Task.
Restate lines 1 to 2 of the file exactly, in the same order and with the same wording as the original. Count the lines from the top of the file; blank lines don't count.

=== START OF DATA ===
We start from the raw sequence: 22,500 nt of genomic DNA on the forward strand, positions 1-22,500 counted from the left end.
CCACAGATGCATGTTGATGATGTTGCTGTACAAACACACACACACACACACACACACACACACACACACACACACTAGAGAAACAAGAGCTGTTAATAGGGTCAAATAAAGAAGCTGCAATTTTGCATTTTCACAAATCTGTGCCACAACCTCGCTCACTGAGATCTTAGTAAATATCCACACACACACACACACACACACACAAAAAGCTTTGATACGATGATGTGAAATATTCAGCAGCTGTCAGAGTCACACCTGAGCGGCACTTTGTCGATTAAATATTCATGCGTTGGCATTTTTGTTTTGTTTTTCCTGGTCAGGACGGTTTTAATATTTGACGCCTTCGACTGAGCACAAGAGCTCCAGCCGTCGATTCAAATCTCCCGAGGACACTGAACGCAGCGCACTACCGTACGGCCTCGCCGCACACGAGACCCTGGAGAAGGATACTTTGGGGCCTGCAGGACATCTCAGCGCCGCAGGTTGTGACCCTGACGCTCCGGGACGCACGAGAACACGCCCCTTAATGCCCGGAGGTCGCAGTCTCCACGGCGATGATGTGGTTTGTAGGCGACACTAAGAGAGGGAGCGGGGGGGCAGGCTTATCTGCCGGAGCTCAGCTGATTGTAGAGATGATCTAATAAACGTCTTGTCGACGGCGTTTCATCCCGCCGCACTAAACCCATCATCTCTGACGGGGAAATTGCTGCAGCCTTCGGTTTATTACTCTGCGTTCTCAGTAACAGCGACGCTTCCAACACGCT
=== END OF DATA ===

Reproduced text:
We start from the raw sequence: 22,500 nt of genomic DNA on the forward strand, positions 1-22,500 counted from the left end.
CCACAGATGCATGTTGATGATGTTGCTGTACAAACACACACACACACACACACACACACACACACACACACACACTAGAGAAACAAGAGCTGTTAATAGGGTCAAATAAAGAAGCTGCAATTTTGCATTTTCACAAATCTGTGCCACAACCTCGCTCACTGAGATCTTAGTAAATATCCACACACACACACACACACACACACAAAAAGCTTTGATACGATGATGTGAAATATTCAGCAGCTGTCAGAGTCACACCTGAGCGGCACTTTGTCGATTAAATATTCATGCGTTGGCATTTTTGTTTTGTTTTTCCTGGTCAGGACGGTTTTAATATTTGACGCCTTCGACTGAGCACAAGAGCTCCAGCCGTCGATTCAAATCTCCCGAGGACACTGAACGCAGCGCACTACCGTACGGCCTCGCCGCACACGAGACCCTGGAGAAGGATACTTTGGGGCCTGCAGGACATCTCAGCGCCGCAGGTTGTGACCCTGACGCTCCGGGACGCACGAGAACACGCCCCTTAATGCCCGGAGGTCGCAGTCTCCACGGCGATGATGTGGTTTGTAGGCGACACTAAGAGAGGGAGCGGGGGGGCAGGCTTATCTGCCGGAGCTCAGCTGATTGTAGAGATGATCTAATAAACGTCTTGTCGACGGCGTTTCATCCCGCCGCACTAAACCCATCATCTCTGACGGGGAAATTGCTGCAGCCTTCGGTTTATTACTCTGCGTTCTCAGTAACAGCGACGCTTCCAACACGCT